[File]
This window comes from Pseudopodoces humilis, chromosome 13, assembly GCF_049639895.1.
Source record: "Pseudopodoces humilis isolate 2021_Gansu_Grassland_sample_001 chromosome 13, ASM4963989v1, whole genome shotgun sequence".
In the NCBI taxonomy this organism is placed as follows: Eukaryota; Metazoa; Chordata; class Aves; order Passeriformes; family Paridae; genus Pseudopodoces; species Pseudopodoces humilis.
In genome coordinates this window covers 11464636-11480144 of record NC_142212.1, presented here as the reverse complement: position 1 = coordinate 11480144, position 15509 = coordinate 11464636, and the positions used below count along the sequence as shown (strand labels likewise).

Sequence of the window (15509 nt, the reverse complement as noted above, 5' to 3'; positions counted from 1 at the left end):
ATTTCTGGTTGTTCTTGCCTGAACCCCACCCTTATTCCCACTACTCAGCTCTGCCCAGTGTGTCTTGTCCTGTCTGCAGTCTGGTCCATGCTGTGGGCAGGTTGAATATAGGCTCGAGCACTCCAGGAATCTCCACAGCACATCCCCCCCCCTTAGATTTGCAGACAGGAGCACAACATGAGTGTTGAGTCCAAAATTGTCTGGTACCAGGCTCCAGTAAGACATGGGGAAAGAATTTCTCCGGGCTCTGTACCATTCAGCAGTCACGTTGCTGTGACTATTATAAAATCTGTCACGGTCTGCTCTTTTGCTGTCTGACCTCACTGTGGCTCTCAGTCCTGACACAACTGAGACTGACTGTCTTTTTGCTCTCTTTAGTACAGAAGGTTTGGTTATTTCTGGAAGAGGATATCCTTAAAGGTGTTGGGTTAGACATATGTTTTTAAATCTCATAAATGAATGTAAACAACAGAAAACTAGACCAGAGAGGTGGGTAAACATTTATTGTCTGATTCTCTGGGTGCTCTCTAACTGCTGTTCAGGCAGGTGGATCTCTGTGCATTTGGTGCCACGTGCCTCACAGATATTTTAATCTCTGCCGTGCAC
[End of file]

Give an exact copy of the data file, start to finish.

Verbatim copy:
This window comes from Pseudopodoces humilis, chromosome 13, assembly GCF_049639895.1.
Source record: "Pseudopodoces humilis isolate 2021_Gansu_Grassland_sample_001 chromosome 13, ASM4963989v1, whole genome shotgun sequence".
In the NCBI taxonomy this organism is placed as follows: Eukaryota; Metazoa; Chordata; class Aves; order Passeriformes; family Paridae; genus Pseudopodoces; species Pseudopodoces humilis.
In genome coordinates this window covers 11464636-11480144 of record NC_142212.1, presented here as the reverse complement: position 1 = coordinate 11480144, position 15509 = coordinate 11464636, and the positions used below count along the sequence as shown (strand labels likewise).

Sequence of the window (15509 nt, the reverse complement as noted above, 5' to 3'; positions counted from 1 at the left end):
ATTTCTGGTTGTTCTTGCCTGAACCCCACCCTTATTCCCACTACTCAGCTCTGCCCAGTGTGTCTTGTCCTGTCTGCAGTCTGGTCCATGCTGTGGGCAGGTTGAATATAGGCTCGAGCACTCCAGGAATCTCCACAGCACATCCCCCCCCCTTAGATTTGCAGACAGGAGCACAACATGAGTGTTGAGTCCAAAATTGTCTGGTACCAGGCTCCAGTAAGACATGGGGAAAGAATTTCTCCGGGCTCTGTACCATTCAGCAGTCACGTTGCTGTGACTATTATAAAATCTGTCACGGTCTGCTCTTTTGCTGTCTGACCTCACTGTGGCTCTCAGTCCTGACACAACTGAGACTGACTGTCTTTTTGCTCTCTTTAGTACAGAAGGTTTGGTTATTTCTGGAAGAGGATATCCTTAAAGGTGTTGGGTTAGACATATGTTTTTAAATCTCATAAATGAATGTAAACAACAGAAAACTAGACCAGAGAGGTGGGTAAACATTTATTGTCTGATTCTCTGGGTGCTCTCTAACTGCTGTTCAGGCAGGTGGATCTCTGTGCATTTGGTGCCACGTGCCTCACAGATATTTTAATCTCTGCCGTGCAC